Feature request: String interpolation

I’m not opposed to string interpolation syntax, but it’s a surprisingly complicated feature:

  • We have almost no new syntax to give it aside from an escape code in “normal” string literals. Backticks are not an option since we use that for infix expressions. I’m going to assume \{ ... } escape syntax (or something equivalent like \${ ... } or whatever sigil you choose).
  • The issue always comes down to how you lex and parse strings then.
  • String interpolation must emit a series of delimiter tokens. It’s no longer a single token, but you must have things like TokStringStart, TokStringMid, TokStringEnd to represent the different boundaries because they can contain arbitrary expressions.
  • We already use }, ], and ) for other delimiters so this will require a stateful, context-sensitive lexer. It must know that it has emitted string “start” or “mid” token in order to decide how it should lex the delimiter.
  • Parsing literals is no longer a matter of casing on a single token, but now must consume an unbounded number of tokens.

All of these are surmountable of course, but are also very non-trivial.

I’m going to throw out an alternative using typeclases (and instance chains!):

class Interp a where
  interp :: String -> a

instance interpString :: Interp String where
  interp a = a
else instance interpFunction :: Interp a => Interp (String -> a) where
  interp a b = interp (a <> b)
else instance interpShow :: (Show b, Interp a) => Interp (b -> a) where
  interp a b = interp (a <> show b)

i = interp

test = i "foo" 42 "bar" true "baz"

There are a few things to note about this:

  • It requires no language changes.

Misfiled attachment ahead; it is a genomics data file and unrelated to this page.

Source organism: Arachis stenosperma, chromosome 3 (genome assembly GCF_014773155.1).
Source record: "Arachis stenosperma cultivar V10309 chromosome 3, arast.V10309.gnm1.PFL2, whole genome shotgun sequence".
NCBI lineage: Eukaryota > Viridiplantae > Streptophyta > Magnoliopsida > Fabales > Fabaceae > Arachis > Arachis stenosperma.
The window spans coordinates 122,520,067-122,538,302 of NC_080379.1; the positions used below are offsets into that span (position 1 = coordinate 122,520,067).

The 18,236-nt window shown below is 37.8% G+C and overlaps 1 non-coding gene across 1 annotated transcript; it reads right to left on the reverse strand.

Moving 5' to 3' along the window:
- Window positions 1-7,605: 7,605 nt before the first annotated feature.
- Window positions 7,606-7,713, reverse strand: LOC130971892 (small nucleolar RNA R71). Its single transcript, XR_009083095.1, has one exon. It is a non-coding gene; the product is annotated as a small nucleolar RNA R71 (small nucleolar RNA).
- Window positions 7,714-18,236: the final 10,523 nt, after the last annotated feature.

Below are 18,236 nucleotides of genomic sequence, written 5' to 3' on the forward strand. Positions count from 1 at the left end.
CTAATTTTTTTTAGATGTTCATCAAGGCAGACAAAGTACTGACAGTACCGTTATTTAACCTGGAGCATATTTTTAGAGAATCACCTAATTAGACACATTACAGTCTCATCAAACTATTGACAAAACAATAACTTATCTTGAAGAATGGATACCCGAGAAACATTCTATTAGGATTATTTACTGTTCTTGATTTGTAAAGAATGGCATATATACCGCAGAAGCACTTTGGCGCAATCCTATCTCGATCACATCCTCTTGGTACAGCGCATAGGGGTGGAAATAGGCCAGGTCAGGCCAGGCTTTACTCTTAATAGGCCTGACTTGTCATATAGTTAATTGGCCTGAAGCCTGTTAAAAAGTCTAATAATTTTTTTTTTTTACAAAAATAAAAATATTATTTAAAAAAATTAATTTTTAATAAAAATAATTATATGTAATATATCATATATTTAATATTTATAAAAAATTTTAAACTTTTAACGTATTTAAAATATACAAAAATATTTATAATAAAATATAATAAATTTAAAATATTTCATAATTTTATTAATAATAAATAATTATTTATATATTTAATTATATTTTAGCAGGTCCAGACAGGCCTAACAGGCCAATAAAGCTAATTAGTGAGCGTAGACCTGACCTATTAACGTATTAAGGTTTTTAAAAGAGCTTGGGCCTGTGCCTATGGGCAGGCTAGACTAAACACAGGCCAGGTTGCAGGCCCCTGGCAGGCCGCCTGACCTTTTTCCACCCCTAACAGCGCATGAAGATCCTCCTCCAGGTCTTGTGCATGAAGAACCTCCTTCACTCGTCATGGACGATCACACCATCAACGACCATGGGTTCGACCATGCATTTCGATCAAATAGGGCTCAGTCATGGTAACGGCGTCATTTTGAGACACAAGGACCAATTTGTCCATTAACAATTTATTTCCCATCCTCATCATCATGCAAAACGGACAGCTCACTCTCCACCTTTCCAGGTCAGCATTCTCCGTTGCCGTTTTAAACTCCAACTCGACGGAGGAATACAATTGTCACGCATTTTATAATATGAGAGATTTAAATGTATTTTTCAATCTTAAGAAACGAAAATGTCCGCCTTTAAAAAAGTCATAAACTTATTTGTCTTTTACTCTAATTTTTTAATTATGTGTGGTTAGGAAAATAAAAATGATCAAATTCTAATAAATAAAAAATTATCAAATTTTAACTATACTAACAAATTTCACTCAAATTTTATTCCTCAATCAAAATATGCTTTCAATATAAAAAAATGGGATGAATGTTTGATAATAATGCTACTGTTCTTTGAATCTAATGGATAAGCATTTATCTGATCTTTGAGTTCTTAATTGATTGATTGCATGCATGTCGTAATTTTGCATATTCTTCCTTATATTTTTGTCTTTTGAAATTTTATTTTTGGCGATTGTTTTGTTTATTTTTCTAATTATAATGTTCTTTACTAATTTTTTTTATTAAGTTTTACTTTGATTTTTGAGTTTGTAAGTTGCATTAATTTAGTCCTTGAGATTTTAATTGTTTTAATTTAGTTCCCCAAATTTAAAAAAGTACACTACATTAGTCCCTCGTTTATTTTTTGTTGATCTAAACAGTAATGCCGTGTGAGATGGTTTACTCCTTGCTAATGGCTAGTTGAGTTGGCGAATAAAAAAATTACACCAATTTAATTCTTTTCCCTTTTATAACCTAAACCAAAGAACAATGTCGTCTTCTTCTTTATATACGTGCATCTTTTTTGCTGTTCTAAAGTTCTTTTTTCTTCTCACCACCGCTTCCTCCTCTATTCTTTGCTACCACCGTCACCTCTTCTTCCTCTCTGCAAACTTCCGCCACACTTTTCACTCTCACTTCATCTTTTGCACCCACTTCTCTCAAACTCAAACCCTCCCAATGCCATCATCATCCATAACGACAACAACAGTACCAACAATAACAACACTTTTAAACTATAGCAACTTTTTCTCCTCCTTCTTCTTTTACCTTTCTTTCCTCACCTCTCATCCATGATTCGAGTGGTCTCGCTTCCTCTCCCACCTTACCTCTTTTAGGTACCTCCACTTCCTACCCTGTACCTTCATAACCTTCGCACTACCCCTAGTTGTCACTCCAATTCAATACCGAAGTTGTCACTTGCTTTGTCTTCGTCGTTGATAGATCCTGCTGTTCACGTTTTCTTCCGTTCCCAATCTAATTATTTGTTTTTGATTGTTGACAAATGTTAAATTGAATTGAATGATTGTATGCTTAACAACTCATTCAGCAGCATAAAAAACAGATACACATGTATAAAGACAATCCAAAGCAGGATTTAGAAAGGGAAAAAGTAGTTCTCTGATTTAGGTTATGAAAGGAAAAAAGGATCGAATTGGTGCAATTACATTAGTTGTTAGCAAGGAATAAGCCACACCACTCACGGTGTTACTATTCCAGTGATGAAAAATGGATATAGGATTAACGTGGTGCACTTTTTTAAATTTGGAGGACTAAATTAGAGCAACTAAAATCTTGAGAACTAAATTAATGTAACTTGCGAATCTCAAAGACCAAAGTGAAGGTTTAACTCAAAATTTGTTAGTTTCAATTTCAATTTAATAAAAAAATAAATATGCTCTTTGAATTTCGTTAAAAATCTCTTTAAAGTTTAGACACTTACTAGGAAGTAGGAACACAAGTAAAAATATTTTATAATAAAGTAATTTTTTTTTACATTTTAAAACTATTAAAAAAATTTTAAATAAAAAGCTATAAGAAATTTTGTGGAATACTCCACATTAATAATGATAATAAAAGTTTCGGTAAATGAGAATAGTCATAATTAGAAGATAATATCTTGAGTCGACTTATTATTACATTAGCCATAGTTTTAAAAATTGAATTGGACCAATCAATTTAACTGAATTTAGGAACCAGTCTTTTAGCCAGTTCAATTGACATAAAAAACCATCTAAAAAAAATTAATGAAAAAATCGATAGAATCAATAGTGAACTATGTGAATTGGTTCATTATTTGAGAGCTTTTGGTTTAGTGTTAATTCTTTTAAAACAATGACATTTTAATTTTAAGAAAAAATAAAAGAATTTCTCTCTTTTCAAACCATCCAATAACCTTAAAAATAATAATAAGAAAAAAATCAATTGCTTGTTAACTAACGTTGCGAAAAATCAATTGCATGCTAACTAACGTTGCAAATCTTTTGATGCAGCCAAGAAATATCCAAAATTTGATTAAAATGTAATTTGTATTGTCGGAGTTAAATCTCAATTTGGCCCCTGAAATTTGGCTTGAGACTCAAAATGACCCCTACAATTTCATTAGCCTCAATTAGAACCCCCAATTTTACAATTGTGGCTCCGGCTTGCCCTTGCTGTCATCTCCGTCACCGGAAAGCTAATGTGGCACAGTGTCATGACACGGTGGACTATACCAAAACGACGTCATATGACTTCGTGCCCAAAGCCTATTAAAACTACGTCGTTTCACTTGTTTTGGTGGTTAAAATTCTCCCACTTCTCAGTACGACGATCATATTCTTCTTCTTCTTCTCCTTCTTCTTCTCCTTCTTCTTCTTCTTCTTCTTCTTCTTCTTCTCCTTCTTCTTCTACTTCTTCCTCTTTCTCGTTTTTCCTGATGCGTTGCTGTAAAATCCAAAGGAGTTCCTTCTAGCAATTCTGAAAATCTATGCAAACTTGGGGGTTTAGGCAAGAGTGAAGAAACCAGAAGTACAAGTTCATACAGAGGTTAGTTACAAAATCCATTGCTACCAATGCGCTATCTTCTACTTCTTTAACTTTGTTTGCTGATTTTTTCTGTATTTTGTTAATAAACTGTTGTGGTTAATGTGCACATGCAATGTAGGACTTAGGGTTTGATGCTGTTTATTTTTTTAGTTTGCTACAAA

• You can write any interpolation function you want this way (for example, trimming and separating by spaces).
  • You can add directives in the middle of interpolation (it can be an extensible DSL).
  • It’s the same number characters typed as “normal” interpolation
  • With a very simple inliner it will compile to the code you’d write by hand.

I love it :heart_eyes:. I am convinced.
I’m not sure about using Show for anything but basic types but that is now up to the implementor of the function you showed above.

1 Like

@natefaubion Amazing!

Maybe something like some custom Format Display class instead of Show with some default instances for basic types and some more configurable newtypes too could be packaged up?
@i-am-the-slime, @natefaubion what do you think? Do you have any plans related to packaging this solution?

1 Like

I don’t have any plans to package this.

Would it be possible to use the proposed implementation as a library?

1 Like

The only issue with this implementation (which is pretty minor considering the brilliance of the solution and the minor inconvenience) is that the first argument must always be a String value.

For example, this code fails to compile:

interp 42 " apples and " 52 " oranges."
  Could not match type
  with type

while checking that type Int
  is at least as general as type String
while checking that expression 42
  has type String
in value declaration main

I’m not yet sure whether it’s possible to get around that for the below reasons.

If I define a local binding that applies an empty String argument to interp, I can get around this:

main = do
 let interp' = interp ""
 log $ interp' 42 bar "baz" true

However, using the same binding in two different ways will produce problems:

main = do
 let interp' = interp ""
 log $ interp' 42 "baz" true
 log $ interp' 42 true "baz" true
 -- `Boolean` (from true) does not unify with String (from "baz")